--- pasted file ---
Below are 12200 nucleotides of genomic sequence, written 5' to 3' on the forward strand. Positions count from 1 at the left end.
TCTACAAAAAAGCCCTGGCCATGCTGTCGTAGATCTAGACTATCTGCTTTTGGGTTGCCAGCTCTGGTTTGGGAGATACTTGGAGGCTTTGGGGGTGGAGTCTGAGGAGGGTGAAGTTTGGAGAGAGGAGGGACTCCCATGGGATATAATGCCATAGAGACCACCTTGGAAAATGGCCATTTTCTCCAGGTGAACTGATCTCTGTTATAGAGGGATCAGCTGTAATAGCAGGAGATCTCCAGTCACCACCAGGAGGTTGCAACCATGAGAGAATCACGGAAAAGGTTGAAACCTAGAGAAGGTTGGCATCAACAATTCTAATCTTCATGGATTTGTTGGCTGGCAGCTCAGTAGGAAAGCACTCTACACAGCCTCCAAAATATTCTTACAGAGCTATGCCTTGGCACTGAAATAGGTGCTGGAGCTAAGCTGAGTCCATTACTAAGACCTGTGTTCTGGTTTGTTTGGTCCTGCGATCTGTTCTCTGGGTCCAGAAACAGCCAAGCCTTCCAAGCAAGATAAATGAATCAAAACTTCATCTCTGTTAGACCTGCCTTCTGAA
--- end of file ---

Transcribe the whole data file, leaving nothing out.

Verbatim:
Below are 12200 nucleotides of genomic sequence, written 5' to 3' on the forward strand. Positions count from 1 at the left end.
TCTACAAAAAAGCCCTGGCCATGCTGTCGTAGATCTAGACTATCTGCTTTTGGGTTGCCAGCTCTGGTTTGGGAGATACTTGGAGGCTTTGGGGGTGGAGTCTGAGGAGGGTGAAGTTTGGAGAGAGGAGGGACTCCCATGGGATATAATGCCATAGAGACCACCTTGGAAAATGGCCATTTTCTCCAGGTGAACTGATCTCTGTTATAGAGGGATCAGCTGTAATAGCAGGAGATCTCCAGTCACCACCAGGAGGTTGCAACCATGAGAGAATCACGGAAAAGGTTGAAACCTAGAGAAGGTTGGCATCAACAATTCTAATCTTCATGGATTTGTTGGCTGGCAGCTCAGTAGGAAAGCACTCTACACAGCCTCCAAAATATTCTTACAGAGCTATGCCTTGGCACTGAAATAGGTGCTGGAGCTAAGCTGAGTCCATTACTAAGACCTGTGTTCTGGTTTGTTTGGTCCTGCGATCTGTTCTCTGGGTCCAGAAACAGCCAAGCCTTCCAAGCAAGATAAATGAATCAAAACTTCATCTCTGTTAGACCTGCCTTCTGAA